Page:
This year our poetry event features three of the five finalists for the 2016 Governor General’s Award for English Language Poetry.
Joe Denham has a rare ability to make a reader see what he sees and feel what he feels. He has done so in three collections of poetry and a novel. His time as a commercial fisherman has afforded him the opportunity to observe the natural world of the British Columbia coast in a way that most of us never will. His latest book of poetry is Regeneration Machine, an extended eulogy for a lost friend. His most recent project is an album of songs entitled Lost at Sea.
Steven Heighton, with 14 published books to his credit and reams of awards and honours, could be considered the veteran of this trio. His book of poetry, The Waking Comes Late, was the winner of the 2016 Governor General’s Award. His novel, Afterlands, was published in six countries to wide critical acclaim and has recently been optioned for film. His work has appeared in practically every serious literary journal in this country and many more around the world. His works of poetry and fiction, both long and short, have been translated into ten languages. His new novel is The Nightingale Won’t Let You Sleep.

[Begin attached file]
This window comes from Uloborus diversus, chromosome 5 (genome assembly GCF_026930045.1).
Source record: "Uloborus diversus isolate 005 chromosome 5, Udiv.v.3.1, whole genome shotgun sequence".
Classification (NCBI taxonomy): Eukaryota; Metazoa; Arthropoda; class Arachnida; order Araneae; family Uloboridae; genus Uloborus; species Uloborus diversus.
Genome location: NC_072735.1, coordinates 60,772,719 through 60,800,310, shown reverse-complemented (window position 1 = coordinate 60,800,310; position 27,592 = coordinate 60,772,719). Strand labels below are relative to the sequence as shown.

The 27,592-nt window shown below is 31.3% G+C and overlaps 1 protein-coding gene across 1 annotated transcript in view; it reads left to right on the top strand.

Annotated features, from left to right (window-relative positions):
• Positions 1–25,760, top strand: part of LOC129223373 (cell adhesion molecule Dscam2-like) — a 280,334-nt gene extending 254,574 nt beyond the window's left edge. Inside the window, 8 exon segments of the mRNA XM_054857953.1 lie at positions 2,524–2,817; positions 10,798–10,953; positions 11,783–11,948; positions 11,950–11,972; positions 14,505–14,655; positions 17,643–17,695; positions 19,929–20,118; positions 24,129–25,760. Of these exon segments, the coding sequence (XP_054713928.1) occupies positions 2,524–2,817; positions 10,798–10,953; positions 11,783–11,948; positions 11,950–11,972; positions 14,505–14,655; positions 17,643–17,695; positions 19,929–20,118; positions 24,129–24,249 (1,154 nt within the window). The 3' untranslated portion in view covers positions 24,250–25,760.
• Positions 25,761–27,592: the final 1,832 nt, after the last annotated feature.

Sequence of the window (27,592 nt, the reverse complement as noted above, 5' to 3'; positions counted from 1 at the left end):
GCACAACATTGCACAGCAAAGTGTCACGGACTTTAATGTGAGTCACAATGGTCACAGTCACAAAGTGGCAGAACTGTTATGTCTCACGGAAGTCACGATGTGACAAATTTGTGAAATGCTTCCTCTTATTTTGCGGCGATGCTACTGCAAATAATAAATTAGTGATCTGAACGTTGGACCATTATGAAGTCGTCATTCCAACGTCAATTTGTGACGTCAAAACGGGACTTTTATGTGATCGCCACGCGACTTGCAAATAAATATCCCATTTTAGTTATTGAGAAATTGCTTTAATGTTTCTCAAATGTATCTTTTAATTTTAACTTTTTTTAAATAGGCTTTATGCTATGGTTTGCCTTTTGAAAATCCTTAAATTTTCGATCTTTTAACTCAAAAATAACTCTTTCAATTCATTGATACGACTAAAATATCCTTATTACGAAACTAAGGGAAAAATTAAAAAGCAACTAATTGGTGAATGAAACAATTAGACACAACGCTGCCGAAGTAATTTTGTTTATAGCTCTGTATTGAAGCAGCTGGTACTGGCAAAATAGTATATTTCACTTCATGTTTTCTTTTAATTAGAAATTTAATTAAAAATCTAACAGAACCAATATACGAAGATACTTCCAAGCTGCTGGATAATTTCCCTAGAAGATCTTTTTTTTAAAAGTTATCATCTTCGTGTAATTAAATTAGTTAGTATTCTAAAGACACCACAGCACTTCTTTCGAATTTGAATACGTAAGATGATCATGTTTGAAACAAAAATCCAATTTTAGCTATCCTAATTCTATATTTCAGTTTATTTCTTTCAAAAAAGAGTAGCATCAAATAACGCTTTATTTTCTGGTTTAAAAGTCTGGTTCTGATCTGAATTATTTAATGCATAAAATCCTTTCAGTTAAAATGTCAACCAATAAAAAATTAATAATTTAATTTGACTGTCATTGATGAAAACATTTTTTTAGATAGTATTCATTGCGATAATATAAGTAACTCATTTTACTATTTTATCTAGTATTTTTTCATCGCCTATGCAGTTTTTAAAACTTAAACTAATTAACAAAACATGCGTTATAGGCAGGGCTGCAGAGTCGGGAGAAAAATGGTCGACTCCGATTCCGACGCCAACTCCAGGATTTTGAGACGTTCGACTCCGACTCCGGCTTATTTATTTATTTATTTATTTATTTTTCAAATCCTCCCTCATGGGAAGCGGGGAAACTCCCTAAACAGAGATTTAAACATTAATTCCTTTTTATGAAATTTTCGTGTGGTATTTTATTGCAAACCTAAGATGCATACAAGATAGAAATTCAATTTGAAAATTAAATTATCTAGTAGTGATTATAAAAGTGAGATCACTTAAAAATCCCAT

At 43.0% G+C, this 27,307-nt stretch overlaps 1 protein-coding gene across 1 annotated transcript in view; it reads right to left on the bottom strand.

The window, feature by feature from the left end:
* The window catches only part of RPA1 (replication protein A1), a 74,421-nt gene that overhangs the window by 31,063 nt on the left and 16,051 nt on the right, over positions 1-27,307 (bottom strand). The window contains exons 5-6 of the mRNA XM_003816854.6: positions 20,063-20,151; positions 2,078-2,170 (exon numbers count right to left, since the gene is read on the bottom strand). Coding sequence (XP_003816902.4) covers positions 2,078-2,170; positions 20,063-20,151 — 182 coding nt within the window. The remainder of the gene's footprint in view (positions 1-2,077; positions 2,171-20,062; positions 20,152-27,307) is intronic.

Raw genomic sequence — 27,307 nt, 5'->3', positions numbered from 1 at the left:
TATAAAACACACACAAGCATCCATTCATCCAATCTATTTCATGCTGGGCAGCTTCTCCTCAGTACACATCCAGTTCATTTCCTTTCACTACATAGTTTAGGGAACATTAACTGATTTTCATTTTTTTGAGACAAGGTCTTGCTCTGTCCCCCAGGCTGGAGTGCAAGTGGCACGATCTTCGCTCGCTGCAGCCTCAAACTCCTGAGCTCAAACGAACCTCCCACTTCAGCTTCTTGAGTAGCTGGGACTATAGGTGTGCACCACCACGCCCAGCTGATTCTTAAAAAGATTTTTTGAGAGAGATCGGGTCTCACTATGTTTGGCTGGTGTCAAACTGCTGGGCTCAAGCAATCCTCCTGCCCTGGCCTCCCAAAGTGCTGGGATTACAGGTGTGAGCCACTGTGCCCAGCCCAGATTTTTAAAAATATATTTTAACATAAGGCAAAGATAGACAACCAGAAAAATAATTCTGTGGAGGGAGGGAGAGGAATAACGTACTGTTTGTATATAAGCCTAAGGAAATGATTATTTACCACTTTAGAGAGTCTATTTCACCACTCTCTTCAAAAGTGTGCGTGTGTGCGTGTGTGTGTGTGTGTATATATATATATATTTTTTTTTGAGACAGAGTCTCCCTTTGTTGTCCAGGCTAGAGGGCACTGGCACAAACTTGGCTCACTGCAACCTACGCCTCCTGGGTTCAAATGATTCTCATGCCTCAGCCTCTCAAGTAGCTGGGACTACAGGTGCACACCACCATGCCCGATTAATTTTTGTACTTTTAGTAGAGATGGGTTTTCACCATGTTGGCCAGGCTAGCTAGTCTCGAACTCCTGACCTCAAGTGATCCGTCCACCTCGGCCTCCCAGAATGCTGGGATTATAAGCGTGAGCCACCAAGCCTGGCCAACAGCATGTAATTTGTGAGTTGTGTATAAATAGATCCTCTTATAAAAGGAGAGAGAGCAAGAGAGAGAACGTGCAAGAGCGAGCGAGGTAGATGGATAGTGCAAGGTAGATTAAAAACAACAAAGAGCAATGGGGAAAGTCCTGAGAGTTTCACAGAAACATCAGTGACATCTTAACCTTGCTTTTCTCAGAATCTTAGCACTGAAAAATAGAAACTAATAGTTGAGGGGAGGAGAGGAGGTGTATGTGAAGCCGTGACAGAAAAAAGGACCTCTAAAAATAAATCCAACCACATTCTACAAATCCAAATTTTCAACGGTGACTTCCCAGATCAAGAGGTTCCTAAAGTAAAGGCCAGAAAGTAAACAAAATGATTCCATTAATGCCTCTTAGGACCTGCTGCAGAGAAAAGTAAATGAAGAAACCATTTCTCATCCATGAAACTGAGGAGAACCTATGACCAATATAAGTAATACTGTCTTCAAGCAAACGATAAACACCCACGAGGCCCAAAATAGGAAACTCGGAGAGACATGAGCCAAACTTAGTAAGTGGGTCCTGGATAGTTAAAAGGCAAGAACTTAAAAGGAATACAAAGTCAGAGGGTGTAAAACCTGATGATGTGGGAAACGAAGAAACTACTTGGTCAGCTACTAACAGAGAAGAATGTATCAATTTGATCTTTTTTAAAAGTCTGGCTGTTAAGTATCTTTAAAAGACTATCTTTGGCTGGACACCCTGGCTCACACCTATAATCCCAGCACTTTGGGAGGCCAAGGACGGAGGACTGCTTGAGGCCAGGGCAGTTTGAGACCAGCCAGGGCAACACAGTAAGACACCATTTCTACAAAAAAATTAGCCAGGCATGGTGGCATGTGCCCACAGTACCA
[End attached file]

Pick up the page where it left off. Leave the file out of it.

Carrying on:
Rachel Rose is currently the Poet Laureate of Vancouver. In addition to her four collections of poetry, she has written works of both fiction and non-fiction. She has won numerous literary awards in all three genres. Her latest book of poetry, and the one for which she was a Governor General’s Award finalist, is Marry & Burn. Her non-fiction book, Gone to the Dogs: Riding Shotgun with the K9 Cops, is slated for publication this year and promises to be a fascinating inside look at the work of these specialized cops and their best friends.